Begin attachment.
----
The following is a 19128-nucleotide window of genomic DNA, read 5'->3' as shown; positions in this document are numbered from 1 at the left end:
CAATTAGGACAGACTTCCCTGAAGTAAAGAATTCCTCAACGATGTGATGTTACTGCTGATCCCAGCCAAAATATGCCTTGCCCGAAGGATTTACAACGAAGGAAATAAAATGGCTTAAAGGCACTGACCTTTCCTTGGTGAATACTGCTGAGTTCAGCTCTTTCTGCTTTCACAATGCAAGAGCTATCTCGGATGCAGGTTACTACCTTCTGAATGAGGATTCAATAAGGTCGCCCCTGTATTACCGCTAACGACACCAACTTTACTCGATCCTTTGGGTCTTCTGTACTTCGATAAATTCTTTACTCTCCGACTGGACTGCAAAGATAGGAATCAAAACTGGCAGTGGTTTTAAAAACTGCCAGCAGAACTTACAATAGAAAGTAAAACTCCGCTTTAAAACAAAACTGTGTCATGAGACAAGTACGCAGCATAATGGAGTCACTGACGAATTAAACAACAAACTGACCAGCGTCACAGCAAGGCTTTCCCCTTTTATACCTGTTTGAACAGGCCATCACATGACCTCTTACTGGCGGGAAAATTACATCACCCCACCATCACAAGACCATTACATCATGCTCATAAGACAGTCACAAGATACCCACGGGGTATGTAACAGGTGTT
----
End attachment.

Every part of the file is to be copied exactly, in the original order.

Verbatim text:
The following is a 19128-nucleotide window of genomic DNA, read 5'->3' as shown; positions in this document are numbered from 1 at the left end:
CAATTAGGACAGACTTCCCTGAAGTAAAGAATTCCTCAACGATGTGATGTTACTGCTGATCCCAGCCAAAATATGCCTTGCCCGAAGGATTTACAACGAAGGAAATAAAATGGCTTAAAGGCACTGACCTTTCCTTGGTGAATACTGCTGAGTTCAGCTCTTTCTGCTTTCACAATGCAAGAGCTATCTCGGATGCAGGTTACTACCTTCTGAATGAGGATTCAATAAGGTCGCCCCTGTATTACCGCTAACGACACCAACTTTACTCGATCCTTTGGGTCTTCTGTACTTCGATAAATTCTTTACTCTCCGACTGGACTGCAAAGATAGGAATCAAAACTGGCAGTGGTTTTAAAAACTGCCAGCAGAACTTACAATAGAAAGTAAAACTCCGCTTTAAAACAAAACTGTGTCATGAGACAAGTACGCAGCATAATGGAGTCACTGACGAATTAAACAACAAACTGACCAGCGTCACAGCAAGGCTTTCCCCTTTTATACCTGTTTGAACAGGCCATCACATGACCTCTTACTGGCGGGAAAATTACATCACCCCACCATCACAAGACCATTACATCATGCTCATAAGACAGTCACAAGATACCCACGGGGTATGTAACAGGTGTT